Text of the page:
Rattlesnake bites Marin Co. hiker multiple times

-   An elderly hiker is recovering Sunday, after he was bit twice by a rattlesnake. The man had to be airlifted to the hospital after he encountered the snake on a popular trail on Mt. Tamalpias. 
 
Authorities said the man is 79 years old from Sonoma County. He visits Mt. Tam often. This is the first time in 40 years he's seen a rattlesnake. 
 
Mt. Tamalpias is known for its breathtaking views. With the sun out, plenty of hikers are soaking it in and so are, slithery snakes. 
 
“It’s pretty scary because had no idea you would find them around here,” said Anna Luenig of San Francisco. 
 
Authorities said around 2 p.m., a 79-year-old man, in good shape, was hiking alone when he saw what he thought was a harmless gopher snake. It wasn’t.
 
“He saw the snake on a trail and he thought it was a different type of snake,” said Officer Shaun Boyeau of the CHP Golden Gate Division Air Operations Unit. “He thought it was a nonvenomous snake so he reached out to pick it up and it bit him twice.”
 
It turns out it was a baby rattlesnake about a foot long. The Marin County Fire Department said the man was bit once in each hand on a fire trail near Old Railroad Grade.  
 
“He had obvious wounds to each hand,” said Capt. Joe Gallardo of the Marin County Fire Department. “They both were swelling. He was feeling itching in each hand, in his jaw area and throat.”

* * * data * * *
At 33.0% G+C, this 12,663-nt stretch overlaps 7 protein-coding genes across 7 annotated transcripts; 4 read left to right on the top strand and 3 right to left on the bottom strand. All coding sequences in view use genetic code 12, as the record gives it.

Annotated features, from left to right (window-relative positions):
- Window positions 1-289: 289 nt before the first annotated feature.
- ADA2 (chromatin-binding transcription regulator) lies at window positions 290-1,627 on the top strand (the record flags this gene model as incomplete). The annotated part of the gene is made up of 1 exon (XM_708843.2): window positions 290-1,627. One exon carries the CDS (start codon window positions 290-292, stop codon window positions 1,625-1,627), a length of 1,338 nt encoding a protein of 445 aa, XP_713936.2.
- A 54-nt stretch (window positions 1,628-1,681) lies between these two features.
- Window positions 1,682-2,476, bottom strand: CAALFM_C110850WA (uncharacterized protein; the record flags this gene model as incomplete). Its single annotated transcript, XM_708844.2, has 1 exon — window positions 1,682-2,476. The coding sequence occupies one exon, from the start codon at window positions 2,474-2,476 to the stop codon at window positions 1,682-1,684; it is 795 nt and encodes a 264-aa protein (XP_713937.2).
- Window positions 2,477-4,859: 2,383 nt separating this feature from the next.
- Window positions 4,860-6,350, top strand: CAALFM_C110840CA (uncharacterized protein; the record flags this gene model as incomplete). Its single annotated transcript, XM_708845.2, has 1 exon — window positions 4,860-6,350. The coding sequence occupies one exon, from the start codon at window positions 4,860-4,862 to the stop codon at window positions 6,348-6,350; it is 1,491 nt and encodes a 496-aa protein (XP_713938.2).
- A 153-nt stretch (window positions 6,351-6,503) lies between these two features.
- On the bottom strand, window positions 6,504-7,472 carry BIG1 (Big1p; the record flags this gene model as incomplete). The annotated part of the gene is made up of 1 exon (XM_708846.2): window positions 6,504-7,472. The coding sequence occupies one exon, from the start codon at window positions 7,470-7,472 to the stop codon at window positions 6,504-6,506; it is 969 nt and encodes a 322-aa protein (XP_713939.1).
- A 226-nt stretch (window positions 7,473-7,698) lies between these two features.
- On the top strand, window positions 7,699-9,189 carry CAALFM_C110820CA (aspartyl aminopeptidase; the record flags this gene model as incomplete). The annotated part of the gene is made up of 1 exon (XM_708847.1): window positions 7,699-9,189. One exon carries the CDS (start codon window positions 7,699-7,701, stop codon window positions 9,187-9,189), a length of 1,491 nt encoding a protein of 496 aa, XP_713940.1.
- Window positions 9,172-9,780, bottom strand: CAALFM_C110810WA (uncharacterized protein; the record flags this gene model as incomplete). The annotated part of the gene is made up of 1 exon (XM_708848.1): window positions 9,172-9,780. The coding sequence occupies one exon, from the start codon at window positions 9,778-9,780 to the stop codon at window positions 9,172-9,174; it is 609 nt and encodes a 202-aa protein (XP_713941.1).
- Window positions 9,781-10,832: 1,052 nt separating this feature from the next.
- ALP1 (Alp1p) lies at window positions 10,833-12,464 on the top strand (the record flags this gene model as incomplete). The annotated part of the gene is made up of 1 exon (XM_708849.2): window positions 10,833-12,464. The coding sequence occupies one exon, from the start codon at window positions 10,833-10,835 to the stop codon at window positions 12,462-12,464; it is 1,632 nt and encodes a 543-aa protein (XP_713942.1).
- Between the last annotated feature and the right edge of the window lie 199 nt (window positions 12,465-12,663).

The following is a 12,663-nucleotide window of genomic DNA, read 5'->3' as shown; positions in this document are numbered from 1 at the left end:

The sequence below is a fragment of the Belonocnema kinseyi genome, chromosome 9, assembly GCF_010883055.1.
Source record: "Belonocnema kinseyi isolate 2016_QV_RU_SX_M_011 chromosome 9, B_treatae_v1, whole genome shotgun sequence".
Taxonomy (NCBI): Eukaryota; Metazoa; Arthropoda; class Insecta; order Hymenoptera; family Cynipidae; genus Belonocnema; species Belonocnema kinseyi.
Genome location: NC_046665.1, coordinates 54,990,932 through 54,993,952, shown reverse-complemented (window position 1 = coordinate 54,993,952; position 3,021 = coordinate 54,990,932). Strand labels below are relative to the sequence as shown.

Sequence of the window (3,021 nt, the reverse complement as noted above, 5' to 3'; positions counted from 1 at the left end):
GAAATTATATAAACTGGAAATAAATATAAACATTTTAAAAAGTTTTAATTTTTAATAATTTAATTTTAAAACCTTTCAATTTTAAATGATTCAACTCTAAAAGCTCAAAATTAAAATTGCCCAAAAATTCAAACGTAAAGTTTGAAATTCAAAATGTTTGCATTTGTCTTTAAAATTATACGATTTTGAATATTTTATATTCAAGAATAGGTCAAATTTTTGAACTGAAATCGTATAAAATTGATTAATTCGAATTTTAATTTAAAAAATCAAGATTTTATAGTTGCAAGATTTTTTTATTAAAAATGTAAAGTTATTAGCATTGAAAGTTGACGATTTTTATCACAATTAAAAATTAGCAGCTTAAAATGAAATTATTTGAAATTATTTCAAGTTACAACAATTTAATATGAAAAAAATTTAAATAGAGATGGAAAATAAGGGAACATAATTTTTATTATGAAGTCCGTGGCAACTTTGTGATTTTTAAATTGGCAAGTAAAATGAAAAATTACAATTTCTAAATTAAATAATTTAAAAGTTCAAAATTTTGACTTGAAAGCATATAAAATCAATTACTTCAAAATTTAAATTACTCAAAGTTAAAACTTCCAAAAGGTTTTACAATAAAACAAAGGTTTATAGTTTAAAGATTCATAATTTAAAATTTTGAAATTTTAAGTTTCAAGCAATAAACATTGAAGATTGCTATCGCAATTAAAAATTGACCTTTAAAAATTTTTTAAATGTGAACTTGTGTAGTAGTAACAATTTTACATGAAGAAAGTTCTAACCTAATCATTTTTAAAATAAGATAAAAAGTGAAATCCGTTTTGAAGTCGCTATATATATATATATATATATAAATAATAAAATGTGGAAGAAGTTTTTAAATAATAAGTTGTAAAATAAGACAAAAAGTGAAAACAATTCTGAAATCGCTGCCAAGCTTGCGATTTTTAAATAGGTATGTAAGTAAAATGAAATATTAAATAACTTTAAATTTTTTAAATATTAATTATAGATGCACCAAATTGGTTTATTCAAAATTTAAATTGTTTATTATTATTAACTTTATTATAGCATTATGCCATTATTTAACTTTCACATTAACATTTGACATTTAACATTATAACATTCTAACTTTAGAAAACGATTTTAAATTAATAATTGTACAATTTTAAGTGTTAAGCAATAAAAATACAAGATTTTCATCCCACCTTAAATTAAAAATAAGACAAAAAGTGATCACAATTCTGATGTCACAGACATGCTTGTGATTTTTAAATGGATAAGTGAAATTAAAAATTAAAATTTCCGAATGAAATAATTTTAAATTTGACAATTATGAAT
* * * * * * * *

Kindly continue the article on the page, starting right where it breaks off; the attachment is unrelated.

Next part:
The victim was airlifted to John Muir Medical Center in Walnut Creek. 
 
“It’s sort of scary,” said Robert Bozanovic of San Francisco. “The fact there is some sort of wildlife that can cause that kind of damage.”
 
Hikers said while they've seen lizards and other reptiles, but they've never seen snakes, not even snake warning signs. 
 
Experts said it's common to see rattlers this time of year. With the warm weather, snakes tend to lay on the trails and sun themselves. 
 
“I haven't heard of any so it does make me a little concerned and a little more thoughtful about where I’m stepping and my dog is stepping. It's good to know,” said Bozanovic. “I’m glad I didn't learn it the hard way.”
 
The victim was given anti-venom at the hospital and is listed in stable condition. 
 
Authorities said if you see a snake, don't touch it. If you're on a trail, let other hikers know about it. If you get bit, don't hesitate to call 911.
 
   

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